How to Qualify for Disability Benefits with Leukemia in Pennsylvania

Leukemia is a blood cancer which can cause debilitating effects like fatigue, major weight loss, chronic bone pain, uncomfortable swelling, and recurring nosebleeds. Chemotherapy treatments for leukemia can also result in health problems, including nausea, weakness, frequent infections, and the development of sores.  These sorts of serious medical issues can make working completely impossible, but you may be eligible for monthly disability benefits called SSI (Supplemental Security Income) or SSDI (Social Security Disability Benefits).  Our Pennsylvania social security disability attorneys explain how you can qualify for monthly benefits with leukemia.

blood cells leukemia anemia sickle cell

Do You Meet the Eligibility Requirements for SSI or SSDI?

Before we go over the eligibility requirements specific to leukemia, let’s look at the general eligibility requirements which apply to all disability claimants.  Some of these requirements are medical, while others relate to how much money you earn.

First, you need to be disabled.  That may sound redundant — after all, they’re called disability benefits — but the SSA has strict definitions for what counts as “severe.”  If you can suppress and manage your condition by taking medication, going to physical therapy, or using other treatments, your condition will not be considered genuinely disabling.

This relates to the next requirement: the income limits.  In addition to looking at your medical history, the SSA gauges whether you are disabled based on how much money you earn.  Your earnings are an indicator of your SGA, or “Substantial Gainful Activity,” i.e. employment.

If you can work enough to earn over $1,090 per month (for SSDI claimants) or more than $733 per month (for SSI claimants), you will not be considered disabled.   However, the SSA doesn’t count all of your earnings when you apply for SSI, so you could be making more than $733 per month and still qualify.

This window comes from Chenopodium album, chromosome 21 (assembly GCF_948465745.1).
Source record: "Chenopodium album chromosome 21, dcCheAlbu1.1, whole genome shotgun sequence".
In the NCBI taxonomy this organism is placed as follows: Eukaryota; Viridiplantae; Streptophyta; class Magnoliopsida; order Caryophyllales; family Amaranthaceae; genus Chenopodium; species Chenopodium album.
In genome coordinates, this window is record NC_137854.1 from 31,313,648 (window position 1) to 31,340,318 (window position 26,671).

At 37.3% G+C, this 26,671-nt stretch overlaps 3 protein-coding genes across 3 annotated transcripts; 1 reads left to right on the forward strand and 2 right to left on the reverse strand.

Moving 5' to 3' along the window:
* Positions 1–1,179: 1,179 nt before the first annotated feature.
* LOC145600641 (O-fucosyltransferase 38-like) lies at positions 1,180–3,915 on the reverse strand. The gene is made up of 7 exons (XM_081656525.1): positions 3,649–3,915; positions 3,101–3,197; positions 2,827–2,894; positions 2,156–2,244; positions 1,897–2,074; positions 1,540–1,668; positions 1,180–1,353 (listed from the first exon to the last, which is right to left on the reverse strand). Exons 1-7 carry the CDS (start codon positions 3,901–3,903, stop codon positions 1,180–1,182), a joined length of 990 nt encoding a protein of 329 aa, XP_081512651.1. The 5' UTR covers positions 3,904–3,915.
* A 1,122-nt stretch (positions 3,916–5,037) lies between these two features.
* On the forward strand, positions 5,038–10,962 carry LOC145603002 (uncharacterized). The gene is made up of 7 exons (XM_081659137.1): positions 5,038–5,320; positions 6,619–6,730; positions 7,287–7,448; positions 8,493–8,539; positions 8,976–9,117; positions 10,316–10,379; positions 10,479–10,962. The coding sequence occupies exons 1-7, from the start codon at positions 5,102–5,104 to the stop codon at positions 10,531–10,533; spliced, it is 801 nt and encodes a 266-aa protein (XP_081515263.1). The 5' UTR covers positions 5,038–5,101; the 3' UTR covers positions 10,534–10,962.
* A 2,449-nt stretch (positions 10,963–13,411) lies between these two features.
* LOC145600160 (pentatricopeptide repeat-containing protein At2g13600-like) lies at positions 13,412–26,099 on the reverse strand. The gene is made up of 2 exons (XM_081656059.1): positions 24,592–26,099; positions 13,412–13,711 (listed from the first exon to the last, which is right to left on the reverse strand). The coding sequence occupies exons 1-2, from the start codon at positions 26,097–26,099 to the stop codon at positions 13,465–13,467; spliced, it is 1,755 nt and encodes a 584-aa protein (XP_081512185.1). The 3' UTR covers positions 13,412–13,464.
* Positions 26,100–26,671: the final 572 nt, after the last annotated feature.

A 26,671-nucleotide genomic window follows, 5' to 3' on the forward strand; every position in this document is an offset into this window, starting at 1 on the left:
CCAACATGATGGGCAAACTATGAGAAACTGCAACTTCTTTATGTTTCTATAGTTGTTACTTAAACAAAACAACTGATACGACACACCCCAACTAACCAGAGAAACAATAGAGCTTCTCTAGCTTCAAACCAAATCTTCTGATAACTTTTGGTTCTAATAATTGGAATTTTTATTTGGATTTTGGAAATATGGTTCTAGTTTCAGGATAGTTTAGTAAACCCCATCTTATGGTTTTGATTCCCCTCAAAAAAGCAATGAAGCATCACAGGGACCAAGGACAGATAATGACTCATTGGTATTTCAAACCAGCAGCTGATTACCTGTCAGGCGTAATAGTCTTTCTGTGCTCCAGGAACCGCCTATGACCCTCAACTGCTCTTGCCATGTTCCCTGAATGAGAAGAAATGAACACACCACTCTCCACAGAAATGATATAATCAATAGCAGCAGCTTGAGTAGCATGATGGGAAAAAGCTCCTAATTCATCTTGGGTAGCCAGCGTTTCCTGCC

Finally, your disability must be long-term in addition to being severe.  That means it must have already lasted for at least one year, be expected to last for at least one year, or be expected to end in death.

If you have an advanced terminal illness, you might qualify to have your application expedited through the SSA’s Compassionate Allowances program. An experienced disability Philadelphia disability lawyer can walk you through your filing options.

filing for social security disability benefits

How the SSA Evaluates Leukemia Disability Claims

When making disability determinations, SSA medical examiners refer to a document called the Listing of Impairments, nicknamed “the Blue Book.”  The Listing of Impairments is a large catalog of disabling medical conditions divided by illness type and system of the body, with different severity standards outlined for each.  If your illness meets the standards in the Blue Book, you could be a strong candidate for SSDI or SSI.

Because it is a type of cancer, leukemia is featured in the Listing under Section 13.00 (Malignant Neoplastic Diseases).  Section 13.06 outlines the specific eligibility requirements for leukemia disability claimants.  All types of leukemia will considered, including acute leukemia, chronic myelogenous leukemia (CML), and chronic lymphocytic leukemia.

  • Acute Leukemia — The SSA examines your bone marrow, chromosomes, and abnormal cells.  The presence of recurring acute leukemia must be proven by either bone marrow, blood, or cerebrospinal fluid.  A testicular biopsy is also acceptable for male claimants.  Your doctor should supply initial and follow-up pathology reports.
  • CML — The SSA will want documented evidence of granulocytosis (i.e. an increased number of white blood cells).  If you and your doctor can’t provide an analysis of your chromosomes, called a chromosomal analysis, the SSA may accept other diagnosis methods as long as they are considered accepted practice within the medical field.
  • CLL — There must be evidence of a chronic lymphocytosis, or high lymphocyte count, which is “at least 10,000/mm 3 for 3 months or longer.”  Lymphocytes are a special type of white blood cell.  As with CML, your doctor can submit other diagnosis methods provided they are standard practice.

Under Section 13.06, leukemia will generally be considered a disability for:

  • At least two years following diagnosis.
  • At least one year after a stem cell or bone marrow transplant.

If your symptoms don’t precisely match the standards in the Listing, don’t worry: you could still qualify based on a medical vocational allowance.

If you’re ready to file for disability benefits in New Jersey or Pennsylvania, or if you want to appeal an SSA denial, the disability lawyers of Young, Marr, Mallis & Associates can help.  To start discussing your options in a free and private legal consultation, call our law offices at (609) 755-3115 in New Jersey or (215) 701-6519 in Pennsylvania today.

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